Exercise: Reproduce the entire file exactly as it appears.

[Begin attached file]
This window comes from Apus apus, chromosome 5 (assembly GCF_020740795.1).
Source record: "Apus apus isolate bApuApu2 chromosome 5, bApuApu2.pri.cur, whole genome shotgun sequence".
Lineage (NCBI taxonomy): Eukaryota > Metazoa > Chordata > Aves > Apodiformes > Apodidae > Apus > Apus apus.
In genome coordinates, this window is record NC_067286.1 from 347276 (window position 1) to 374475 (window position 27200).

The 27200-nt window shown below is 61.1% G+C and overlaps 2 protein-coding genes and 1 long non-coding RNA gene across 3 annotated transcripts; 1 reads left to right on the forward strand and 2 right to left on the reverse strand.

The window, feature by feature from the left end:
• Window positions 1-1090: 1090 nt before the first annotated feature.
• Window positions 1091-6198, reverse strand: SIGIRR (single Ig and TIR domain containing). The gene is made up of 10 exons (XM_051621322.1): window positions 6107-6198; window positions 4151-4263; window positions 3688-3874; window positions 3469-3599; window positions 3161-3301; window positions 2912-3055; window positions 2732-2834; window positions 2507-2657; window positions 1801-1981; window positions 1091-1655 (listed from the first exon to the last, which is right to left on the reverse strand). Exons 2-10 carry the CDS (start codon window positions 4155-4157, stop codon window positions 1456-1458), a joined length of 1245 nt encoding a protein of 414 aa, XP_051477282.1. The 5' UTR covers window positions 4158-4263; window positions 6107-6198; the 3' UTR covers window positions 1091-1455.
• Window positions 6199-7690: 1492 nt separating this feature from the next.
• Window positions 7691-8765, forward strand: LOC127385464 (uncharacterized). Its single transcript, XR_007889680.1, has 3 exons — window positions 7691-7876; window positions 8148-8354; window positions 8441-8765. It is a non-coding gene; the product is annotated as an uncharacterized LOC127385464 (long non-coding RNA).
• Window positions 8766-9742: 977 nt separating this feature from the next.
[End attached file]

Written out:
This window comes from Apus apus, chromosome 5 (assembly GCF_020740795.1).
Source record: "Apus apus isolate bApuApu2 chromosome 5, bApuApu2.pri.cur, whole genome shotgun sequence".
Lineage (NCBI taxonomy): Eukaryota > Metazoa > Chordata > Aves > Apodiformes > Apodidae > Apus > Apus apus.
In genome coordinates, this window is record NC_067286.1 from 347276 (window position 1) to 374475 (window position 27200).

The 27200-nt window shown below is 61.1% G+C and overlaps 2 protein-coding genes and 1 long non-coding RNA gene across 3 annotated transcripts; 1 reads left to right on the forward strand and 2 right to left on the reverse strand.

The window, feature by feature from the left end:
• Window positions 1-1090: 1090 nt before the first annotated feature.
• Window positions 1091-6198, reverse strand: SIGIRR (single Ig and TIR domain containing). The gene is made up of 10 exons (XM_051621322.1): window positions 6107-6198; window positions 4151-4263; window positions 3688-3874; window positions 3469-3599; window positions 3161-3301; window positions 2912-3055; window positions 2732-2834; window positions 2507-2657; window positions 1801-1981; window positions 1091-1655 (listed from the first exon to the last, which is right to left on the reverse strand). Exons 2-10 carry the CDS (start codon window positions 4155-4157, stop codon window positions 1456-1458), a joined length of 1245 nt encoding a protein of 414 aa, XP_051477282.1. The 5' UTR covers window positions 4158-4263; window positions 6107-6198; the 3' UTR covers window positions 1091-1455.
• Window positions 6199-7690: 1492 nt separating this feature from the next.
• Window positions 7691-8765, forward strand: LOC127385464 (uncharacterized). Its single transcript, XR_007889680.1, has 3 exons — window positions 7691-7876; window positions 8148-8354; window positions 8441-8765. It is a non-coding gene; the product is annotated as an uncharacterized LOC127385464 (long non-coding RNA).
• Window positions 8766-9742: 977 nt separating this feature from the next.